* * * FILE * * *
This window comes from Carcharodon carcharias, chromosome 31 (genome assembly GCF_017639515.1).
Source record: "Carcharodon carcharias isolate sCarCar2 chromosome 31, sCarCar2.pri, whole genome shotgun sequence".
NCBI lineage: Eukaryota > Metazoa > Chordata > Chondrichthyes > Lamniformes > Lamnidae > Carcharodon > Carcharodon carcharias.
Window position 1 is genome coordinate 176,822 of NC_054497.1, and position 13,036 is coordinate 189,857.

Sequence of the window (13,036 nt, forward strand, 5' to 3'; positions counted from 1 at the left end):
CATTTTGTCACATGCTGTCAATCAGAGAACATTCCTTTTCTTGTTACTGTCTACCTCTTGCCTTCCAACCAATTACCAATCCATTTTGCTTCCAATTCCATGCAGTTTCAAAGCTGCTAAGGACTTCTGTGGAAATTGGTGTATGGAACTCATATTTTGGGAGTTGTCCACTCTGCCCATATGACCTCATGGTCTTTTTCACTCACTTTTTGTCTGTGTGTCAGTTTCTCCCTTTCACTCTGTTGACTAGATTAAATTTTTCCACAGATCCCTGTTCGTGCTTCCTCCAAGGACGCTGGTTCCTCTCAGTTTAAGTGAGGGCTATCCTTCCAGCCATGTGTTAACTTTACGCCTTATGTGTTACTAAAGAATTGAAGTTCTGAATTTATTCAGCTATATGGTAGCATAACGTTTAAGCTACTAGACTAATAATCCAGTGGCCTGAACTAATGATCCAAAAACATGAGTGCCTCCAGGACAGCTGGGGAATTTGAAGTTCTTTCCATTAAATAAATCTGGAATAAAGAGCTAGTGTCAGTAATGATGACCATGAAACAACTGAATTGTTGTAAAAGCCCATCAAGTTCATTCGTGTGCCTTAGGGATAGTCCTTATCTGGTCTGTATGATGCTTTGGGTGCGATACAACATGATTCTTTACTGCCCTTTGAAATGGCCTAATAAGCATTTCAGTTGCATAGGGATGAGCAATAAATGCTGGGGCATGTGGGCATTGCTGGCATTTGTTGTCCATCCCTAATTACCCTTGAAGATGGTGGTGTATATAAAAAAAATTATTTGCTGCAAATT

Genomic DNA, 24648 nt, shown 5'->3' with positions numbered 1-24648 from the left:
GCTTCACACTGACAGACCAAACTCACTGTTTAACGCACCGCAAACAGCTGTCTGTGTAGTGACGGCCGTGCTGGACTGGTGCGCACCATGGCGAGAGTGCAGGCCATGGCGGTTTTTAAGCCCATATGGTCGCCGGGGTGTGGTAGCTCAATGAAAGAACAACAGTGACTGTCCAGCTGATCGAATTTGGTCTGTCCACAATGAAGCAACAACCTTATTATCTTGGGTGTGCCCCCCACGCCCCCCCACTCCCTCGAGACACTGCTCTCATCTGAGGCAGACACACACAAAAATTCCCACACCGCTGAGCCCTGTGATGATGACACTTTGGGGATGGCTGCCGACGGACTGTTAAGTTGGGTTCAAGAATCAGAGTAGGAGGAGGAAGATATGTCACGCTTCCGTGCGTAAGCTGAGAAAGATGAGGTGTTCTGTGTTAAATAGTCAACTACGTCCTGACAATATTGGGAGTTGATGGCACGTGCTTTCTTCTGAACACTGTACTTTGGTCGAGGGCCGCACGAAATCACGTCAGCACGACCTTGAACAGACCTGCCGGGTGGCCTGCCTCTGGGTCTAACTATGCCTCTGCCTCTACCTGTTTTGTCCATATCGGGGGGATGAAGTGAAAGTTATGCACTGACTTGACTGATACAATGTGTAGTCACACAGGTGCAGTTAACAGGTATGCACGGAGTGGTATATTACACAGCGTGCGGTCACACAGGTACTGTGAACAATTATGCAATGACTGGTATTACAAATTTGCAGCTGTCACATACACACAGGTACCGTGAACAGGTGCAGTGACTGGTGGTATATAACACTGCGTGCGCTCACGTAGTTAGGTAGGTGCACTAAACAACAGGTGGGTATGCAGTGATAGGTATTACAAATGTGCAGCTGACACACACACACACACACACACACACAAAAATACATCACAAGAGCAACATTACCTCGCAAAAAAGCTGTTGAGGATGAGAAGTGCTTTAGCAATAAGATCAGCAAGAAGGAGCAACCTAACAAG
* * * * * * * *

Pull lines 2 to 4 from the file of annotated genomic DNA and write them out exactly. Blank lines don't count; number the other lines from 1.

Source record: "Carcharodon carcharias isolate sCarCar2 chromosome 31, sCarCar2.pri, whole genome shotgun sequence".
NCBI lineage: Eukaryota > Metazoa > Chordata > Chondrichthyes > Lamniformes > Lamnidae > Carcharodon > Carcharodon carcharias.
Window position 1 is genome coordinate 176,822 of NC_054497.1, and position 13,036 is coordinate 189,857.